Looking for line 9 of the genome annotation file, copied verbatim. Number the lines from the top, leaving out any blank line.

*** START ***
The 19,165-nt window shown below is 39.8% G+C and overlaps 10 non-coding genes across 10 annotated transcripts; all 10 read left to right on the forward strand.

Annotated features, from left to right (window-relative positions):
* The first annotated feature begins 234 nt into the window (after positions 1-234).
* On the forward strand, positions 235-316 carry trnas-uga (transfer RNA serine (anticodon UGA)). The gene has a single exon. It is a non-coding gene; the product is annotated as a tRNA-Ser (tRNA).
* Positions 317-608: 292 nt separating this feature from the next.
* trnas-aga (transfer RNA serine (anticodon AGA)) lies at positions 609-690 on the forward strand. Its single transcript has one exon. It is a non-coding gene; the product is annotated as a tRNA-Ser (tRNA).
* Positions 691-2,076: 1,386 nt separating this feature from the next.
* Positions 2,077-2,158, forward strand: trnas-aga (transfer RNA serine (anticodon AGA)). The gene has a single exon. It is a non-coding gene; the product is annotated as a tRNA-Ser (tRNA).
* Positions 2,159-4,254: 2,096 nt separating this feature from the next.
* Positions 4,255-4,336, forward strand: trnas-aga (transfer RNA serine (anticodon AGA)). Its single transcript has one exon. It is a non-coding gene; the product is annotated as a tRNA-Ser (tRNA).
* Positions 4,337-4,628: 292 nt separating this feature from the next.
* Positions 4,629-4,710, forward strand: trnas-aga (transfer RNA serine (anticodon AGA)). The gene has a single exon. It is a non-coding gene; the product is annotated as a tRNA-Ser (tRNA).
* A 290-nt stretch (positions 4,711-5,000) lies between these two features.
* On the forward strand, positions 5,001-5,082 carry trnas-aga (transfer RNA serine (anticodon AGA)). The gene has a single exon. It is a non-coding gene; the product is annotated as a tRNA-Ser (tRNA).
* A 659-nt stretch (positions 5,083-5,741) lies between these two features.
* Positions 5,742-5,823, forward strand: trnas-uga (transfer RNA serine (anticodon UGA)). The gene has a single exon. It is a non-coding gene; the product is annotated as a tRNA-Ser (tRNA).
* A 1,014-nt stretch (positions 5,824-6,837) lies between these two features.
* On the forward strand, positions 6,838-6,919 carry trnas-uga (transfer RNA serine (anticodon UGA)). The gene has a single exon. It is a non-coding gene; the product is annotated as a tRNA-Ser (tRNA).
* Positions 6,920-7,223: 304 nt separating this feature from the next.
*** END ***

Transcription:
* Positions 2,159-4,254: 2,096 nt separating this feature from the next.